Book: Eleven On Top by Janet Evanovich

The latest in my “read the books I borrowed so that I can return them and get them out of the house” quest. I’d been avoiding this one too, but this time I know why– I’d borrowed Ten Big Ones at the same time and was starting to get bored with Stephanie Plum. I understand why series writers try to avoid a lot of character development, since if there’s too much, you change the character so much that it’s no longer the same character and you lose readers. The big attraction to Stephanie Plum is the bumbling bounty hunter who is way out of her league. If you let her learn too much and get better at it… there goes the major attraction. But after a while, I got really tired of the same “jump in without thinking” bullshit, and the same two-dimensional love interest(s).

Which is why I found Eleven On Top to be such a pleasant surprise. Stephanie actually LEARNS something. She does real, honest-to-god investigating instead of stumbling into the answer, though she still manages to find herself in mortal danger and in need of rescuing by the end of the book (well, I did say earlier that you can’t change TOO much without losing the spirit of the character). She still jumps in foolishly, but there’s a small conversation between smart Stephanie and stupid Stephanie beforehand, and you get the feeling that she’s making progress. Joe stops being quite so much of a stereotype, and works a little on anger management. (Actual quote: Stephanie: “You’re pretty calm about all this.” Joe: “I’m a calm kind of guy.” Stephanie: “No, you’re not. You go nuts over this stuff. You always yell when people go after me with a sledgehammer.” [That makes sense in context, honest.] Joe: “Yeah, but in the past, you haven’t liked that.” Go, Joe!)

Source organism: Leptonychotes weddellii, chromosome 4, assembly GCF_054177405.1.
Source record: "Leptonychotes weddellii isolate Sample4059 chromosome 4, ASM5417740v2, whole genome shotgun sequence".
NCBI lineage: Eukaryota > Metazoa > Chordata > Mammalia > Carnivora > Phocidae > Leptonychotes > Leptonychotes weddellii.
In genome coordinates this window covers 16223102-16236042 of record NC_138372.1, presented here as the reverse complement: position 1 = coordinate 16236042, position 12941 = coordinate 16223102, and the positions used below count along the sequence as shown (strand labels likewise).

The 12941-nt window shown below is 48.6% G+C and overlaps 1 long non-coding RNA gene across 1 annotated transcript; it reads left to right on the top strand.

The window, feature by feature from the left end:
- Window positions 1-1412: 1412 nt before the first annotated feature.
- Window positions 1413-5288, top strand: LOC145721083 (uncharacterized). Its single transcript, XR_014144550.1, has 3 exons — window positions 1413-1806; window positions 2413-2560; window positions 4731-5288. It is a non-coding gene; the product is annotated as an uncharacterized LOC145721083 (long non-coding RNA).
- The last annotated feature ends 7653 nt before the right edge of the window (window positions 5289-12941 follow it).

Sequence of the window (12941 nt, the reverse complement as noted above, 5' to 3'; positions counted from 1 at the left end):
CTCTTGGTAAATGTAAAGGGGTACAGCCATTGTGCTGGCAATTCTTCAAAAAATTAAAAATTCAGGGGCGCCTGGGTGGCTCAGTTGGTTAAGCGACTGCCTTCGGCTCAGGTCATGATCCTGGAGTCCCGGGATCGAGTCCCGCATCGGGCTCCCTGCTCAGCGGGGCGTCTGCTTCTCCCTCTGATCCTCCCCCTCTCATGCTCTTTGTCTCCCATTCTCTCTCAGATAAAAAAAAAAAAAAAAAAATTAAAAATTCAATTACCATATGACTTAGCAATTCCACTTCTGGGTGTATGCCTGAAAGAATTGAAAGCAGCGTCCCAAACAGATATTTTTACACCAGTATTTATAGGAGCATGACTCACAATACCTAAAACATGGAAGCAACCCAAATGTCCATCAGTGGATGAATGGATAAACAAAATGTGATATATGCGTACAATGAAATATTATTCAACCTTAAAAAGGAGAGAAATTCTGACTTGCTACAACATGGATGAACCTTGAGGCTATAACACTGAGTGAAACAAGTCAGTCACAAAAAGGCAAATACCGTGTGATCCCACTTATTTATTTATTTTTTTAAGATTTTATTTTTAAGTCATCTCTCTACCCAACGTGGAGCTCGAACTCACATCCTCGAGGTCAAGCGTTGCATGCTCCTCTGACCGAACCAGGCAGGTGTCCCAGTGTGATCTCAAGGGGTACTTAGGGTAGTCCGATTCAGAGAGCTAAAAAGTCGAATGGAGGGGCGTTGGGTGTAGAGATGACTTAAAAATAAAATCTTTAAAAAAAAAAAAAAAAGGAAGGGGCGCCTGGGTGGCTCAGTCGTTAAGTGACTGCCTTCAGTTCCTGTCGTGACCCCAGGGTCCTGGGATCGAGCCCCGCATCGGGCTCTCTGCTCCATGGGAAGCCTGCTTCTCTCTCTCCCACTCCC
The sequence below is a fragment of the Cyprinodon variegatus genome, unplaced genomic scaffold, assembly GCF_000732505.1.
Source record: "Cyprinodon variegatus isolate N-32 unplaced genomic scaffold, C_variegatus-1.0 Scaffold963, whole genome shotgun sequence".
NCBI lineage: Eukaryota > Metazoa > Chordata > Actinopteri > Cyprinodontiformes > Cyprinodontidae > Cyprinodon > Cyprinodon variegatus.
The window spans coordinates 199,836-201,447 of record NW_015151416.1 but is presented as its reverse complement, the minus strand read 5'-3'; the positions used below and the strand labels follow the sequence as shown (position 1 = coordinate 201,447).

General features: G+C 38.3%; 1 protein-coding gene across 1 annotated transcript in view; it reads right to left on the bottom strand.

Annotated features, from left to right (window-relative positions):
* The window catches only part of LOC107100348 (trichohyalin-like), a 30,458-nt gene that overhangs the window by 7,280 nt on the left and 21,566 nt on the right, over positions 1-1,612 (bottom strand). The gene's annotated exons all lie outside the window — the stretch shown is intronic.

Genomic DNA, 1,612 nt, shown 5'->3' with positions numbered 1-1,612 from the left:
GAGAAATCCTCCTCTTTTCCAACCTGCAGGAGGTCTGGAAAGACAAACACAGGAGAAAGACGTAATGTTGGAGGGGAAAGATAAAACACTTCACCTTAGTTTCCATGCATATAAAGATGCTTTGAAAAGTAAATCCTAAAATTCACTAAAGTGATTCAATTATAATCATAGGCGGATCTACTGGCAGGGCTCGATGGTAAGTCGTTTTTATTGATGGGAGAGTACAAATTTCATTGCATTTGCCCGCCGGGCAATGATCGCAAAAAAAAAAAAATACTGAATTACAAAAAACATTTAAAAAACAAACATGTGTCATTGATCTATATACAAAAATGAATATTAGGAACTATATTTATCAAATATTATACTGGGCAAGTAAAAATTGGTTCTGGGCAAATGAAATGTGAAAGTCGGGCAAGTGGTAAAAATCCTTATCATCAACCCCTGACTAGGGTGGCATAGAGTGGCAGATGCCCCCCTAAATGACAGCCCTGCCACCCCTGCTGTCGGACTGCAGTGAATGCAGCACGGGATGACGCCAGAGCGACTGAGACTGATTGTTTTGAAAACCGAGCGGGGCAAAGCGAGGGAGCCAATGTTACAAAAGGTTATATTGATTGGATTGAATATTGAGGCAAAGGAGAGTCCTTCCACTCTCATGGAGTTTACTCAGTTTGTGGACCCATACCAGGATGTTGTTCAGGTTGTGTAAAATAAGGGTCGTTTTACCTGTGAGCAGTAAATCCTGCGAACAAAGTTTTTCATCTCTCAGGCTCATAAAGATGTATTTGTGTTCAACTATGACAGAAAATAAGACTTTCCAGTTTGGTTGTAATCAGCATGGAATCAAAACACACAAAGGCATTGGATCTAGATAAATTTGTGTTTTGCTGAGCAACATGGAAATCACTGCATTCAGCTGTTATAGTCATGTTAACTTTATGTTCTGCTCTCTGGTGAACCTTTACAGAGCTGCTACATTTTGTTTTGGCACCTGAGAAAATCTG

Grandma Mazur still rocks my world. Stephanie still loses cars at an alarming rate. Ranger is still strong, silent, mysterious, and sexy. Lula is still… well, I’m hoping that in future books the character development will extend to Lula too, though in fairness she did stop and listen to Stephanie and do what she was supposed to do once near the end of the book, so that’s progress as well. I laughed more with this book than I did with any of the prior Stephanie Plum books, and it’s restored my interest in the series.

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3 Comments (+add yours?)

  1. Trackback: Book: Immortal In Death by J.D. Robb | On a Road Trip to Crazyville
  2. Trackback: Book: Lean Mean Thirteen by Janet Evanovich | On a Road Trip to Crazyville
  3. Trackback: Book: Twelve Sharp by Janet Evanovich | On a Road Trip to Crazyville

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